Wednesday, Jan. 23, 2008

Judge deliberating sex-ed dispute

School board holding budget worksessions this week

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A Circuit Court judge has set no timetable for his decision in the battle between the school system and three conservative groups over a sex-education curriculum.

The fight over what is right or wrong to teach teenagers about homosexuality, which has lasted years, played out before Judge William J. Rowan III in a Rockville courtroom last week.

The groups — Citizens for a Responsible Curriculum, Parents and Friends of Ex-Gays and Gays, and Family Leader Network — argue that it is illegal to teach students that homosexuality is innate. After a battery of curriculum changes, which included the overhaul of a condom use video, the critics say that the lesson plans still teach alternative forms of sex to students.

School system officials contend that they have done everything possible to make sure the lessons were balanced, and that the opponents want to rewrite the curriculum. In addition to the video, the lesson plans include two 45-minute sessions in eighth and 10th grade on sexual orientation.

The groups filed an appeal with the state school board in February to have the lesson plans thrown out before they could be taught. In July, the state board sided with the county board, saying that the sex-education curriculum does not violate state law.

While there may be some disagreement on how homosexuality and ‘‘transgender issues” are taught in the classrooms, the board wrote in its opinion, it would not ‘‘second guess the appropriateness of the local board’s decision governing curriculum, unless ... that decision is illegal.”

During oral arguments last week, an attorney for the groups told Rowan that they were never given the chance to air their grievances to the state school board. They want him to either deem the curriculum illegal or throw the case back to the state board.

‘‘What’s being challenged is the presentation of the word homosexuality,” said Brandon M. Bolling, an attorney with the Thomas More Law Center in Anne Arbor, Mich., on behalf of the groups. Under state law, the school system ‘‘has to teach something that is factually accurate,” he said.

The sex-education curriculum is legal under state law and should not be adjusted for the opponents’ benefit, said Judith S. Bresler, an attorney for the school system.

‘‘The lessons were not created in a vacuum,” she said. ‘‘There’s no obligation to rewrite the curriculum to meet their obligations. The state board of education said this curriculum is within the legitimate sphere of the authority of the county board of education.”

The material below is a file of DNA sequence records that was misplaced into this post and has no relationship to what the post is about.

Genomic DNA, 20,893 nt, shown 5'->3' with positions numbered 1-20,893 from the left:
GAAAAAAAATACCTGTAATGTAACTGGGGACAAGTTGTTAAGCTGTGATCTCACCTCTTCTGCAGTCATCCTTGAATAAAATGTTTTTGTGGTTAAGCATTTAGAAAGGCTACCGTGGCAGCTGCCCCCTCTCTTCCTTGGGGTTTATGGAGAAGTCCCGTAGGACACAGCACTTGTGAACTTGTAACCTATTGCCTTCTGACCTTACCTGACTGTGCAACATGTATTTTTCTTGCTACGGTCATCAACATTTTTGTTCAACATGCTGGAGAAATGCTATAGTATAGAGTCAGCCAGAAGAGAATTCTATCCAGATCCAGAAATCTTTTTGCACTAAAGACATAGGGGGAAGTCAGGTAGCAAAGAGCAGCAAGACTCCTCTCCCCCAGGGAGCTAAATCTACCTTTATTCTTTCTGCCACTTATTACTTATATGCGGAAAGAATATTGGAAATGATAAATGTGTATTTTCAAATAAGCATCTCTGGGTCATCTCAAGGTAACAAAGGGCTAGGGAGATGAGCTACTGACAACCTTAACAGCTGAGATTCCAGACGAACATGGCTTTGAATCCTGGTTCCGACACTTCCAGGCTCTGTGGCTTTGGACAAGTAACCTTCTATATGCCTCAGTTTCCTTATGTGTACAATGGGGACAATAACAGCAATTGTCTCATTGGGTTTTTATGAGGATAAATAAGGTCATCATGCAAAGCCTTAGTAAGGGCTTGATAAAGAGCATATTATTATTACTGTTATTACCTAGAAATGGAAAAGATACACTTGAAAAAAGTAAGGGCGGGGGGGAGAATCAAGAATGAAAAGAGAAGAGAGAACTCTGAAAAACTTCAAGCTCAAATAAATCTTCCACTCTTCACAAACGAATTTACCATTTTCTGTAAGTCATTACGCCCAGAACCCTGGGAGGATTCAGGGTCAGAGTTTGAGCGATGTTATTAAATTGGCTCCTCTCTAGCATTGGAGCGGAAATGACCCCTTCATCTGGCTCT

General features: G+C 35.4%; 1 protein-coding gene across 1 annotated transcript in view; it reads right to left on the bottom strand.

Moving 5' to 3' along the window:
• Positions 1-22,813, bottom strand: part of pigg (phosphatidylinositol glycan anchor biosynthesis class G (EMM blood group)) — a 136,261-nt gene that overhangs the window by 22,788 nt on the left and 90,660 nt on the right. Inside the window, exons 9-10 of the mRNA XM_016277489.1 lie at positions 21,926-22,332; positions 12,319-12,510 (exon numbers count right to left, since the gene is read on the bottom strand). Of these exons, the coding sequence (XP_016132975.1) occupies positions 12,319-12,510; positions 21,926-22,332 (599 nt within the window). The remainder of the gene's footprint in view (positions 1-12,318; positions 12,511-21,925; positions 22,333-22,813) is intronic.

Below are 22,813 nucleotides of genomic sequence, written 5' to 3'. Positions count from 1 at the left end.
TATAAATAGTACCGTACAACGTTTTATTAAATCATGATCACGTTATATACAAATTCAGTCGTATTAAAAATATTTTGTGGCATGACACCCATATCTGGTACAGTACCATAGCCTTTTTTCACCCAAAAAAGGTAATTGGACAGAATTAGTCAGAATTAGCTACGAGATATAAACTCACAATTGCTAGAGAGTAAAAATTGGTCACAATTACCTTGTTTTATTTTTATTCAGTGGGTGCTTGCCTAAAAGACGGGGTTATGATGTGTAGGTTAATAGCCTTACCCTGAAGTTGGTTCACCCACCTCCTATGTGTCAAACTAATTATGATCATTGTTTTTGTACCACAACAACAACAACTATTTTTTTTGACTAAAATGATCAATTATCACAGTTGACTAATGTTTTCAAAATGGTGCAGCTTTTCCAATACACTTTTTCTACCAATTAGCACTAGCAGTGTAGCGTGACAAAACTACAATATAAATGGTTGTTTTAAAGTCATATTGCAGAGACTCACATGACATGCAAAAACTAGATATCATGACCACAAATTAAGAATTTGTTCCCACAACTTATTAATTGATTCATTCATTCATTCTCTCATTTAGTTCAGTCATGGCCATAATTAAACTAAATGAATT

The county school board adopted final revisions to the sex-ed curriculum in June, including a last-minute addition about what teachers can say if a student asks about homosexuality.

Students may opt-in to take the lessons. Those who don’t opt in take alternative classes. While the opponents do not dispute the alternatives, they do not present ‘‘an equal educational opportunity” for students, Bolling argued.

The county school board adopted final revisions to the sex-education curriculum in June, which included a last-minute addition about what teachers can say if a student asks about homosexuality. The statement was added after teachers who taught the pilot last spring expressed concern that they could not answer some students’ questions about the topic.

In Montgomery, if a student asks ‘‘Is homosexuality an illness?” the teacher can only say ‘‘No. The American Psychiatric Association does not include homosexuality in its listing of psychiatric or mental disorders.”

Not all religious groups oppose the lessons.

In November, 63 members of the Rockville United Church signed a petition and sent a letter to the county school board to support the sex-education curriculum.

‘‘We don’t believe that homosexuality is a sin per se,” Paul H. Verduin, chairman of the church’s Church in Society Committee, told The Gazette in November. ‘‘We encourage people to follow their inner personality, their inner makeup. We don’t think that homosexuals should be made by our society to think something is wrong with them.”

The sex-education curriculum has long been contentious.

Revisions passed in 2004 included a discussion of homosexuality and a video on condom use. CRC and PFOX sued to stop the curriculum in U.S. District Court in Greenbelt, saying it was unconstitutional.

In May 2005, a federal judge ruled that teacher resource materials were objectionable because they unfairly singled out specific religious denominations for their condemnation of homosexuality.

Budget worksessions

The school board will hold worksessions at 7:30 p.m. tonight and Thursday on Superintendent Jerry D. Weast’s recommended $2.11 billion fiscal 2009 operating budget.

Both worksessions will be held in the board room at Carver Educational Services Center, 850 Hungerford Drive in Rockville. It will broadcast live on channel 34 and rebroadcast at 1 p.m. on Saturday and Sunday. Call 301-279-3617 for more information.